When I arrived at the UC Davis Genome Center in January 2005, I started a job as a postdoctoral researcher. Over time, I became an Assistant– and then an Associate Project Scientist. Throughout my 11 years at UC Davis, my primary focus was on research science: using bioinformatics approaches to investigate a variety of genomics projects.
However, my job titles became a poor reflection of what I actually ended up spending my most of my time doing. Increasingly I spent time managing & organising projects, training & mentoring people, and communicating about science. As I detailed in my exit seminar, there were many different hats that I ended up wearing:
- Helping develop undergraduate and postgraduate courses
- Mentoring students (including high-school students as part of the annual UC Davis Young Scholar Program)
- Assisting with development of training workshops
- Teaching at training workshops
- Organising Assemblathons
- Running the lab website
- Organising departmental foosball tournaments!
- Writing a book on Unix & Perl
- Revamping, maintaining, and writing content for the Genome Center website
- Setting up twitter accounts for the Assemblathon, Genome Center, and our Unix & Perl training
- Revamping the websites of the UC Davis Bioinformatics Core Facility (note, this is still not quite live)
Science communication came to dominate my activities at UC Davis and I also realised that a) I really enjoy this (more than research science!) and b) it's something that I am good at. Away from work, I decided to write more about science on my ACGT blog (333 posts since June 2012), I helped create a web comic devoted to science outreach (The Take-Home Message), and I found some time to teach courses on using Twitter for a local non-profit.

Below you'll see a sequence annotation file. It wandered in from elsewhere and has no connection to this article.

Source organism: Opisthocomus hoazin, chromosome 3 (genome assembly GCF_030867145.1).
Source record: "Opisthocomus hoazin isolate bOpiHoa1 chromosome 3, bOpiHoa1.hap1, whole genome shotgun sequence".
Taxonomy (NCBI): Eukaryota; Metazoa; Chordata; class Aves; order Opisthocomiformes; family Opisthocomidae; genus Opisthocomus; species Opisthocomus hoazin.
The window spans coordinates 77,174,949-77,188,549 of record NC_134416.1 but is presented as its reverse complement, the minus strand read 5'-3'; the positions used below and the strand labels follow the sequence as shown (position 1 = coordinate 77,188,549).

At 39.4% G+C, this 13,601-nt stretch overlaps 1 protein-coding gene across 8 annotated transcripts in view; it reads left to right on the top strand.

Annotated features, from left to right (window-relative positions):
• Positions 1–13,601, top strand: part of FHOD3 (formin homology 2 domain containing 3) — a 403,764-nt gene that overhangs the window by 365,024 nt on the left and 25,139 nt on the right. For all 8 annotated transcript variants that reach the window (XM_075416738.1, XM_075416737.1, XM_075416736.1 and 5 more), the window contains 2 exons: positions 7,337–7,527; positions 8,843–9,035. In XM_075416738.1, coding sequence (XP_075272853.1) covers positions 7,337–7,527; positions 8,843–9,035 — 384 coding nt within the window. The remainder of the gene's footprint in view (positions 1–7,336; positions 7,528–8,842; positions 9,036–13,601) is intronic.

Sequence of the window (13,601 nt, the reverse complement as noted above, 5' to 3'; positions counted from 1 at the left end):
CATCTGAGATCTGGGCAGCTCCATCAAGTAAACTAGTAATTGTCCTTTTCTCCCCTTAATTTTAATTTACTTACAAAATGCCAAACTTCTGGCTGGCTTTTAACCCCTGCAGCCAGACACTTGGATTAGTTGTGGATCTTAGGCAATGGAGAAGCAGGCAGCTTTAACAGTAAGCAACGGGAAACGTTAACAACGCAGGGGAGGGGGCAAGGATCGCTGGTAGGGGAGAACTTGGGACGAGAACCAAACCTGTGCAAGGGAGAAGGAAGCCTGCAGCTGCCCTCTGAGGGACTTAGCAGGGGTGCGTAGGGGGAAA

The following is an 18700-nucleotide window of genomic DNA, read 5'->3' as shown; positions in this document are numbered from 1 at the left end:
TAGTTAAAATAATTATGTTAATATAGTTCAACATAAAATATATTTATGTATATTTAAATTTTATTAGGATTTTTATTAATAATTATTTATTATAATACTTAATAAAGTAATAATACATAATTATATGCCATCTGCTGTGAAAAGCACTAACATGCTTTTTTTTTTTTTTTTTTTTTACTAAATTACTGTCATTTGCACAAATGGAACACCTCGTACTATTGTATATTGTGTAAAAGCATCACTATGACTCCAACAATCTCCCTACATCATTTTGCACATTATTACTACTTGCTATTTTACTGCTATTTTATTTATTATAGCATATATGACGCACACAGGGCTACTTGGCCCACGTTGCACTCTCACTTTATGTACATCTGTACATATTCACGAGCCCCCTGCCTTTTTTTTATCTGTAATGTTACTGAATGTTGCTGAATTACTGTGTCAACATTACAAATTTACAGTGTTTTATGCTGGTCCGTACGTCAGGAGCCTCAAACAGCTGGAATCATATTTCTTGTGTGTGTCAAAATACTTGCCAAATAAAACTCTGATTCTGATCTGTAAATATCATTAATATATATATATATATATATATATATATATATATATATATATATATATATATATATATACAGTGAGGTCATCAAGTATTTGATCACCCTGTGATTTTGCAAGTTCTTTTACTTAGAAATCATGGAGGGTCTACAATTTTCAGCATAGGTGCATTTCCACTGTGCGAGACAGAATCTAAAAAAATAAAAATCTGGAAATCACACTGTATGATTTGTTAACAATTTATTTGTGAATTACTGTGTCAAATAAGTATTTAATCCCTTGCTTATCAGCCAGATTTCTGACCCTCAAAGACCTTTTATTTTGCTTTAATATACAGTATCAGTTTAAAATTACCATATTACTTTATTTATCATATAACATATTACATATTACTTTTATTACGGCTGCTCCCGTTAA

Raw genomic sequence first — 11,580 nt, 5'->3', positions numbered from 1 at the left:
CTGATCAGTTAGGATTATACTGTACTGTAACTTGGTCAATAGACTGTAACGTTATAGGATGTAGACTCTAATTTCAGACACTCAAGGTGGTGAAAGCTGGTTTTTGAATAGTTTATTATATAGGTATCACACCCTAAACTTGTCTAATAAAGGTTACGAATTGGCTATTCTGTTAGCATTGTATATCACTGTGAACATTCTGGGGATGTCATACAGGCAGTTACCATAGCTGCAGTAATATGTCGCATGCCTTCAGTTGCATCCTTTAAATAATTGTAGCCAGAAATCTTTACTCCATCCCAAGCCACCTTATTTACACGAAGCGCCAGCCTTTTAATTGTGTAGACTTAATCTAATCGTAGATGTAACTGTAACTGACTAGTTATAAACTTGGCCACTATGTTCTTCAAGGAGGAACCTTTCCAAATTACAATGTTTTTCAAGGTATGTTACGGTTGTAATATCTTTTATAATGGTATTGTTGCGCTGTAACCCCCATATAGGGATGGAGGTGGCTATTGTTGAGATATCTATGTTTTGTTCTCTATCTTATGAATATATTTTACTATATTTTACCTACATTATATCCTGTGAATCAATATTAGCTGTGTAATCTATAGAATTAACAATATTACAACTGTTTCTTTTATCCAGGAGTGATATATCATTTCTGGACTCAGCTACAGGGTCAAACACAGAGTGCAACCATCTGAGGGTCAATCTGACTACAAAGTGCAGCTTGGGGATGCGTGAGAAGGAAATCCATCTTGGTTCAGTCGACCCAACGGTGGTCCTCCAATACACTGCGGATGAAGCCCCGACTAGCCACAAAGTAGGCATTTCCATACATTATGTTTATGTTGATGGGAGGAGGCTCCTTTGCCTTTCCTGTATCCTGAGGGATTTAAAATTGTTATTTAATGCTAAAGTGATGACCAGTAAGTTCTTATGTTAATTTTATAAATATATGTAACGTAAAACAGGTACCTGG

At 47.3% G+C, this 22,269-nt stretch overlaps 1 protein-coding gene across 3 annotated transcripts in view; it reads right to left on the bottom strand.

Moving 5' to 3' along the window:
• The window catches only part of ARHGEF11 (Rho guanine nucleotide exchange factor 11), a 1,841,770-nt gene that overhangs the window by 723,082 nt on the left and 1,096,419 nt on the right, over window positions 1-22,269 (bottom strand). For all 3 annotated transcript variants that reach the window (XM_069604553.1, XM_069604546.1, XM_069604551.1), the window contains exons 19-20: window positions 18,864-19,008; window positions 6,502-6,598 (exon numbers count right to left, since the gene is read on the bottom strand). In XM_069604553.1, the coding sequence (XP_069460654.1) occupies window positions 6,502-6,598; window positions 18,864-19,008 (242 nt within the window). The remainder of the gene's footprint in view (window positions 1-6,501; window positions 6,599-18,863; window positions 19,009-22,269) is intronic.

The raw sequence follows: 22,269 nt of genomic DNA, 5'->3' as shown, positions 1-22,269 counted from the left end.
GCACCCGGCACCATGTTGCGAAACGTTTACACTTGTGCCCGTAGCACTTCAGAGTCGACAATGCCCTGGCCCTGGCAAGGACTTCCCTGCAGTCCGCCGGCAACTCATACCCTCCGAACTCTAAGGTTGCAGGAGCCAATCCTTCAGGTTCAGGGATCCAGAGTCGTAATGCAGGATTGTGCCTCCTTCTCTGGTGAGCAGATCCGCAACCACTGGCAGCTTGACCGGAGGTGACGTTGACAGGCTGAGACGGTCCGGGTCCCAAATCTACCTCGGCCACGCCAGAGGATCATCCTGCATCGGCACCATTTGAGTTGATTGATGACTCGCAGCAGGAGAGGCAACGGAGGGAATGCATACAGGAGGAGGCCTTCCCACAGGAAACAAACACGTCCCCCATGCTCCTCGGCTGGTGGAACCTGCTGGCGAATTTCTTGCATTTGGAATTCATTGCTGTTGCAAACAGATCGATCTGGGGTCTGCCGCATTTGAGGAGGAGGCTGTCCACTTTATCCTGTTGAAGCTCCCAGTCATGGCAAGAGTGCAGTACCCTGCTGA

We have known that we were going to leave Davis and return to the UK for quite a while and so I made the decision that it was time to make all of these secondary activities the primary focus of my new job. For the last few months I focused on looking for work in the fields of science outreach and communication. This also involved switching my computer's spell checker back to British English as 11 years is long enough to 'go native'.
So today I can (finally) reveal my new job which — at the time of writing — I will be starting in about one hour's time! My new role will see me become the Digital Strategy Manager for the Institute of Cancer Research. The ICR is one of the world's leading cancer research organisations and was ranked first in the Times Higher Education league table of university research quality.
The ICR has been driving forward cancer research for over 100 years. Aside from the varied research programs, the ICR trains several hundred PhD students, works with industry to develop new drugs, and — as a charitable organisation — has a variety of fund-raising programs and campaigns. This multifaceted nature is something that presents many challenges for how the ICR has to communicate their work to all of the different stakeholders. This challenge was one of the reasons why I was attracted to this role.
There's an irony that my wife has just left a cancer research institute in Davis and now I am starting work at one in London. I'm sure I'll have many questions for her in the coming weeks! I look forward to learning a new vocabulary of cancer related terminology, and will try my best to learn how to pronounce names like 'abiraterone'.
My new role puts my science research career behind me and formalises my new journey into the world of science communication. I look forward to helping bring you news about the great research, training, and other activities that occurs at the ICR. I plan to continue blogging about science in my free time, and will continue my 101 questions with a bioinformatician series on my ACGT blog. I imagine that the blog content will evolve somewhat and maybe I will find myself writing about the challenges (and rewards) of being a science communicator!